Hakuoki: Edo Blossoms (PS Vita) Review

By Drew Hurley 02.04.2018

Review for Hakuoki: Edo Blossoms on PS Vita

While the female otaku of Japan seem to be focusing more on the browser/phone game Touken Ranbu than the classic otome games, there are still plenty of hot new otome titles hitting on both sides of the pond. Leading the way here in English is this second part of the remaster of the beloved original Hakuoki story. Last year Hakuoki: Kyoto Winds told the first half of that original story, adding new stories, fleshing out characters and adding all new routes to this overhauled version. Now Edo Blossoms is telling the second part of that story, and again bumping up both the presentation and the content.

First off, do not play this without playing the original or last year's Kyoto Winds. This is not the type of game that someone new to the series can just jump straight into. This story picks up after the Shinsengumi, along with Chizuru, have fled from their trek to Kyoto and returned to Edo. They spent four years in Kyoto, attempting to find Chizuru's father and facing off against the forces of the Imperial Army. It's a sad situation for this new story to pick up on. The party returns home to Edo to find the world has moved on without them.

Upon starting the game, there are thirteen different routes to choose from - these being the iconic members of the Shinsengumi from the original; the proud hero Hijikata, the happy-go-lucky Toudou, the constantly happy Harada, and the rest of the wolves of Mibu. The routes play out mostly as they did in the original, but with some extra scenes and fleshed out moments, along with the options of changing the outfits of the characters. These only equate to ten of the thirteen routes, however, the others consisting of three brand new bachelors.

Screenshot for Hakuoki: Edo Blossoms on PS Vita

These new characters will give audiences plenty of new fodder to fight over who is #bestBoy, with the same signature bishi designs series fans have come to adore. First up is Hachiro Iba, a kind and gentle man who just happens to be Hijikata's childhood best friend and one of the Shogunate's guards. Next is Kondo's page, Kazue Souma, the man who became the final commander of the Shinsengumi; a constantly straight-laced warrior that focuses on training and becoming stronger above all else. At this stage in his career, where he's still a page, he's soft and eager to prove himself, starting with reporting to Chizuru. Finally, there is the best of the bunch, Ryouma Sakamoto, a revolutionary with the heart of a Westerner. His views clash with most of Japan, including the Shinsengumi, as he thinks Japan should become a democracy. His story is the most unique from all of the other bachelors' stories; new and original.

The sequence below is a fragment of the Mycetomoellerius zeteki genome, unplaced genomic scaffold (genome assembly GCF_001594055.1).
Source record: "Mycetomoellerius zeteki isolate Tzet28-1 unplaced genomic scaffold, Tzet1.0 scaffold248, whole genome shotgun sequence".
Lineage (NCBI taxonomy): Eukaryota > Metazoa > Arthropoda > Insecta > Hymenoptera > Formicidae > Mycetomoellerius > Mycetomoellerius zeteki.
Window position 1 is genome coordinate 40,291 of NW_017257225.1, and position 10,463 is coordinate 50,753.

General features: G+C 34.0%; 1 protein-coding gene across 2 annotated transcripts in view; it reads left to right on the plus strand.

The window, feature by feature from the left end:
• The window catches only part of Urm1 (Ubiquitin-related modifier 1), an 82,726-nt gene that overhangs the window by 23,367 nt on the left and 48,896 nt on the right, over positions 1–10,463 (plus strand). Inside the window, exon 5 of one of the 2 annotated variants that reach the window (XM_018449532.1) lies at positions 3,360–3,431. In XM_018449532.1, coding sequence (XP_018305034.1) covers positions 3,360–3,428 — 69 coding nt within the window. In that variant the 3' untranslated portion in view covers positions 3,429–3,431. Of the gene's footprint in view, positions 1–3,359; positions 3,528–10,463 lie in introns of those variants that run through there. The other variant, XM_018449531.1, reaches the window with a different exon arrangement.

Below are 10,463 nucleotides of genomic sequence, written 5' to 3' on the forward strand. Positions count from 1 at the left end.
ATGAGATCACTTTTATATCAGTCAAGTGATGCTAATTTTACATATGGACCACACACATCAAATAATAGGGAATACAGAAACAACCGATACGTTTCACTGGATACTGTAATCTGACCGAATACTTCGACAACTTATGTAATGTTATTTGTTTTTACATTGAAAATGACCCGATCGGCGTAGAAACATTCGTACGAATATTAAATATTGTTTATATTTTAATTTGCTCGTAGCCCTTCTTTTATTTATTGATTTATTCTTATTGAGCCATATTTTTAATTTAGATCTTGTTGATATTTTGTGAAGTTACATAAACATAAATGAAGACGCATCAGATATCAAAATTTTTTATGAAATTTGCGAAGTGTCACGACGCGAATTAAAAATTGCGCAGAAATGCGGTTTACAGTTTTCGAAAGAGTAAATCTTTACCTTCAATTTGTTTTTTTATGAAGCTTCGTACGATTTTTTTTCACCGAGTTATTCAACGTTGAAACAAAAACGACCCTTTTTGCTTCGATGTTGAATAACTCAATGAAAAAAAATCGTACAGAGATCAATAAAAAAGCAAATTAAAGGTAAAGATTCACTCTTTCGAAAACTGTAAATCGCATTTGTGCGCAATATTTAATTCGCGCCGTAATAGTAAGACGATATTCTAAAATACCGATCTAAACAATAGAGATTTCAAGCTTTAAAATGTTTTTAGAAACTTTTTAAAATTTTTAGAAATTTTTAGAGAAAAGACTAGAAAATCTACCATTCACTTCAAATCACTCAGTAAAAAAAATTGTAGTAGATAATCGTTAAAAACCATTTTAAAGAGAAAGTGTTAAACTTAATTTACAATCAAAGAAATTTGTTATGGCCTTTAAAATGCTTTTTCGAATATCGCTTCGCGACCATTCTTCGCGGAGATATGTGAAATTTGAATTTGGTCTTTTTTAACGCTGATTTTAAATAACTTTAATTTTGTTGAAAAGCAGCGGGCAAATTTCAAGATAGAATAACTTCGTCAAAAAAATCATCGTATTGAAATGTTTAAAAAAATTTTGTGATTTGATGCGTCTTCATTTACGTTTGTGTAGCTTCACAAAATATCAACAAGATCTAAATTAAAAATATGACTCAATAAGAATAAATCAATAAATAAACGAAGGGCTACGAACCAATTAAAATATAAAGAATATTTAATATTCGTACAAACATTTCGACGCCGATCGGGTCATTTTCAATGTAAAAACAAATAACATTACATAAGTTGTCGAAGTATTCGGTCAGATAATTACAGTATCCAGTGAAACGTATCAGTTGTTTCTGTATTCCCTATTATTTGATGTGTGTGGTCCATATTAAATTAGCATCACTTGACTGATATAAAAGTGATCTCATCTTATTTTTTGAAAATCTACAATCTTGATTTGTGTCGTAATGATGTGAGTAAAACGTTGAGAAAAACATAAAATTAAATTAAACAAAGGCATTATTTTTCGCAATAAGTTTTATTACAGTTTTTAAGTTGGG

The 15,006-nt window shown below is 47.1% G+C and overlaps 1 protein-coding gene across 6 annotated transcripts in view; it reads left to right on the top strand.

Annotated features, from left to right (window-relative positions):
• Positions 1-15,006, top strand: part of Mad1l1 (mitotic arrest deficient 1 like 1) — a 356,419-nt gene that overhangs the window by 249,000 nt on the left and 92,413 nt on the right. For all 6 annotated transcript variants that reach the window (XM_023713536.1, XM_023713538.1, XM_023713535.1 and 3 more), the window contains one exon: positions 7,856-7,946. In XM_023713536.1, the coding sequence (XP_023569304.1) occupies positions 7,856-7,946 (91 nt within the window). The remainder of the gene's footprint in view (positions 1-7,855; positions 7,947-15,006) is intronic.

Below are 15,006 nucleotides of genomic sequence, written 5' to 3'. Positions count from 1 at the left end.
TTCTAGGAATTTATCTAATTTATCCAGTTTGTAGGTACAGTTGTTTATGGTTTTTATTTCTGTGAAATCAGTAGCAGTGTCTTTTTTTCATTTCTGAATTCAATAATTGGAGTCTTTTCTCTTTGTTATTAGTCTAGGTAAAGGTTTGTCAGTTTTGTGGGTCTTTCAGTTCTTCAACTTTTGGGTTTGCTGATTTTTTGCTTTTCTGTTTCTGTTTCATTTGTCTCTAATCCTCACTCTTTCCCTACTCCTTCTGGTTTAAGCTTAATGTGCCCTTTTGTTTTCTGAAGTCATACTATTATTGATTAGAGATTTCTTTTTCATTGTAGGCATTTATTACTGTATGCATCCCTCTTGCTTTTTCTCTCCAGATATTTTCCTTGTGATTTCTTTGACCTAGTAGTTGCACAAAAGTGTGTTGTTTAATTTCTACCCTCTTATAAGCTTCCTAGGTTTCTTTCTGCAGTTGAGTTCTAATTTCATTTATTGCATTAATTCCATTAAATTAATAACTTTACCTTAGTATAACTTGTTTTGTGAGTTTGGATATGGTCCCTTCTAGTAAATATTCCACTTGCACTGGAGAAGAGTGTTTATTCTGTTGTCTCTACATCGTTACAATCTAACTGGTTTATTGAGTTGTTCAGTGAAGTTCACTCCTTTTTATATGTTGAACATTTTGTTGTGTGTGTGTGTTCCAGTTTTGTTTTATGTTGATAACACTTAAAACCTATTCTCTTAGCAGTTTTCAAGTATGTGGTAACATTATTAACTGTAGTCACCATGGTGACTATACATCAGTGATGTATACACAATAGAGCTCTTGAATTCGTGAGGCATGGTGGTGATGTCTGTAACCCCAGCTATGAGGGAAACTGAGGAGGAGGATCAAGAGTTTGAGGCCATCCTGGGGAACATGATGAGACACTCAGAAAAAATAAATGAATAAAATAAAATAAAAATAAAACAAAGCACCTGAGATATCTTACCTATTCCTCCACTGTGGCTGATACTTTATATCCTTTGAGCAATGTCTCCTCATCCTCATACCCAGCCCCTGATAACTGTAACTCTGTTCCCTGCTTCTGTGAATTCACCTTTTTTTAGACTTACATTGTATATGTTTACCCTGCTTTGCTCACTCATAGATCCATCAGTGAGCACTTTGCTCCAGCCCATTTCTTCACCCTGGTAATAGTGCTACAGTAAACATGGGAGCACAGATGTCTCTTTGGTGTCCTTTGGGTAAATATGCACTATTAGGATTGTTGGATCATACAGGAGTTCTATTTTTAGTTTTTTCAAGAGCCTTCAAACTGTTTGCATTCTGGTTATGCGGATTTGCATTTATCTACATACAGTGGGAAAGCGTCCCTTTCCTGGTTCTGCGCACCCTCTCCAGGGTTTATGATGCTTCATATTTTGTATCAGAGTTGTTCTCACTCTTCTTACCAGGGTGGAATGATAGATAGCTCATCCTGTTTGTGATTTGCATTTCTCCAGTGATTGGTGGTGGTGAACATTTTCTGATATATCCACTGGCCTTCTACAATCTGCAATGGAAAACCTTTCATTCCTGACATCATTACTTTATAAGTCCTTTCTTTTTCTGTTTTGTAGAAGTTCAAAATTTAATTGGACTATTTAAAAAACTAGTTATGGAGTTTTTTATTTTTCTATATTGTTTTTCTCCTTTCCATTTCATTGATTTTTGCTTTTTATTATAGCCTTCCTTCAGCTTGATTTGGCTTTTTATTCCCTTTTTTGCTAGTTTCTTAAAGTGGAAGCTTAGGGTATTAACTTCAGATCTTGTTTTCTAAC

Vita has always been the best home for these visual novel games and this latest instalment of the fan favourite otome game shows why. The visuals look fantastic on the OLED screen, whether in regard to the sprites or the CGs. For those who have played through the game before and possibly don't enjoy each and every route, or for those who want to speed along playthroughs to rack up the endings, the skip feature is available from the start. This allows the story to be skipped up to each dialogue choice section.

Screenshot for Hakuoki: Edo Blossoms on PS Vita

Cubed3 Rating

Rated 7 out of 10

Very Good - Bronze Award

Rated 7 out of 10

Hakuoki: Edo Blossoms is potentially the best otomate game made thus far and is in its finest possible form here. The extra bachelors give fans a new perspective on a now old story. With the Vita on the way out and a new Sony handheld seemingly unlikely, visual novel fans should rejoice in these stories while they have a chance. That being said, the format of the game makes little sense, splitting the story in half like this and punishing fans. Forcing loyal fans to purchase two games when they could have delivered a complete edition is not ideal… The new bachelors make up for it somewhat, at least.


Design Factory


Idea Factory





C3 Score

Rated $score out of 10  7/10

Reader Score

Rated $score out of 10  0 (0 Votes)

European release date Out now   North America release date Out now   Japan release date Out now   Australian release date Out now   


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